A Rubicon Heritage Services Ltd employee living on the south coast of Ireland has found ‘The Holy Grail’ while excavating in her garden. The discovery, in close proximity to an Early Christian site with links to the Levant, Crusader Knights Templar, St Patrick and St Columba has the potential to redefine one of archaeology’s most enduring legacies and cure Covid-19 once and for all.
The controversial find risks being suppressed as 'too emotionally charged for these strange times' - but we bring you the facts.
The ‘grail’ is a ceramic goblet cup of red pottery fabric, with a dark glaze. It was unearthed in the remnants of a wooden box and may have been hurriedly hidden to avoid theft during a Viking raid in the 7th-8th centuries when Irish religious settlements were a lucrative target for Norse marauders.
The archaeologist, who has not been named is quoted as saying:
“I couldn’t believe my eyes, I immediately ran inside and drank some water out of it so I’m either immortal now or have tetanus – only time will tell!”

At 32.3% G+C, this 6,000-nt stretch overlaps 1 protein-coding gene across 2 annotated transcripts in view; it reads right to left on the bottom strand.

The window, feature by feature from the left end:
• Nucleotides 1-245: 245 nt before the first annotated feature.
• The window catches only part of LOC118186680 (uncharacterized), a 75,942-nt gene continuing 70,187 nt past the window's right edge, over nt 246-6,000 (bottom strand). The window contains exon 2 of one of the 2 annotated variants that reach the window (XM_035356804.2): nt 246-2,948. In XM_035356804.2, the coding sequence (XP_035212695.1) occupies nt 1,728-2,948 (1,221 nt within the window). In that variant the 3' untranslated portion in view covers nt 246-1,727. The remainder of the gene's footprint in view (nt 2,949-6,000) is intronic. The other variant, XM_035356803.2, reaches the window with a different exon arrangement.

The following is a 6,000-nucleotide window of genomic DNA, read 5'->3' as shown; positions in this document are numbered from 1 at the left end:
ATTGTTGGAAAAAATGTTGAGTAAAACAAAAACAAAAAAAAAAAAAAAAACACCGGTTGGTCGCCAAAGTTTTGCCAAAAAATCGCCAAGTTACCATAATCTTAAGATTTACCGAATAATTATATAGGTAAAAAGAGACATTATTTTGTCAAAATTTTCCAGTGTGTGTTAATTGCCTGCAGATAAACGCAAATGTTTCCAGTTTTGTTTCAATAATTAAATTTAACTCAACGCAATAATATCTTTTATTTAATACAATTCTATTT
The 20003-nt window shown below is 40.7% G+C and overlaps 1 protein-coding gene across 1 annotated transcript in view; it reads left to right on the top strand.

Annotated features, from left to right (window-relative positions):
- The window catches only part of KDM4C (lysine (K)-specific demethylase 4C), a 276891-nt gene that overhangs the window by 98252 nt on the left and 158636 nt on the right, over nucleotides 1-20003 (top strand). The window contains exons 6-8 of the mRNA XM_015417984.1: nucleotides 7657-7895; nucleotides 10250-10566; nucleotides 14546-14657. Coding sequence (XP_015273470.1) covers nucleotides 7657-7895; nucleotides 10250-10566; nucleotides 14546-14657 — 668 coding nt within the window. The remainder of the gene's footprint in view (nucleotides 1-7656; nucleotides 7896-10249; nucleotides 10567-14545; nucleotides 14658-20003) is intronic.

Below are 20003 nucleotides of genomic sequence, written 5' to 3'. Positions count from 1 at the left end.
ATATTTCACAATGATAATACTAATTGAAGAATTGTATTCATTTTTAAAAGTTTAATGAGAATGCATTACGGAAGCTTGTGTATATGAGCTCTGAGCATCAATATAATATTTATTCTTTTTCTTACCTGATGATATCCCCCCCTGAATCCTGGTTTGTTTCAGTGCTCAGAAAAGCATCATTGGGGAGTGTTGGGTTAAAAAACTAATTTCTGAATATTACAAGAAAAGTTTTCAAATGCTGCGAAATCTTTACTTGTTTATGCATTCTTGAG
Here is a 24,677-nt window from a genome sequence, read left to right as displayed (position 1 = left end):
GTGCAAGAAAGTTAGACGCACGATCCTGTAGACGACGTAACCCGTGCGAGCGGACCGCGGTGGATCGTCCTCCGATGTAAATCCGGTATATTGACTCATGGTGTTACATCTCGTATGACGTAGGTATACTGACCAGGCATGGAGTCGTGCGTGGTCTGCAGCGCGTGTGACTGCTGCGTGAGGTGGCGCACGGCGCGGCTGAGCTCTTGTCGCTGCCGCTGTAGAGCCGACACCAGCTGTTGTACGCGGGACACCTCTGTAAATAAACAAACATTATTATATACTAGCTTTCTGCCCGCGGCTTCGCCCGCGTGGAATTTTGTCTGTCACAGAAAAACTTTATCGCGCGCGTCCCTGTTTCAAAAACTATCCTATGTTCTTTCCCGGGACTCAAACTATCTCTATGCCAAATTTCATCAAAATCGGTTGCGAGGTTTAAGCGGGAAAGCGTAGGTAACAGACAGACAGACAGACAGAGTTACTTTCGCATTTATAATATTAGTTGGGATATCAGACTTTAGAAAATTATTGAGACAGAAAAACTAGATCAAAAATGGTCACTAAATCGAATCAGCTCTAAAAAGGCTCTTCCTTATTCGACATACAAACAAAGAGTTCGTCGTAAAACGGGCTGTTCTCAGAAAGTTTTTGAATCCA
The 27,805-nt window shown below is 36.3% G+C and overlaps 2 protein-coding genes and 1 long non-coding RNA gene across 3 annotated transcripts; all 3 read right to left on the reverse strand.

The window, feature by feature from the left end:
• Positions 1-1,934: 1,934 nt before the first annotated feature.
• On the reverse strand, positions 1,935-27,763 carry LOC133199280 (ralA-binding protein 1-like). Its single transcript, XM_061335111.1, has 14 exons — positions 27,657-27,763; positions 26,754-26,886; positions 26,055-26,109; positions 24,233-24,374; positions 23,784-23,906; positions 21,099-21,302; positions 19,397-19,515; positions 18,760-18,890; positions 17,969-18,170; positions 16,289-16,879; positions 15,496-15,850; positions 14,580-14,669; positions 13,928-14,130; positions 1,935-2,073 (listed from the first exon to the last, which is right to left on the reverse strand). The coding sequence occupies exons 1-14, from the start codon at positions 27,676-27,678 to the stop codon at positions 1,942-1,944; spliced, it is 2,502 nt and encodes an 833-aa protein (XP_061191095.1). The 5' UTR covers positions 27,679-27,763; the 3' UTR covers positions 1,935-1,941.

Tiny samples from the grail have been taken for Carbon-14 testing at QwikDate, Ballydehob while the artefact itself is being analysed at a secure facility under Garda and Church protection.
Speculation about the legitimacy of the artefact is obviously rife, not least because of the timing of the find. Academic research, such as Lucas, G “The Last Crusade” (1989) speculated The Holy Grail would be made of wood, so a ceramic artefact turns the scientific community on its head and grail experts around the globe are divided.
Walter Donovan, Grail enthusiast: “It's time ask yourself what you believe”.
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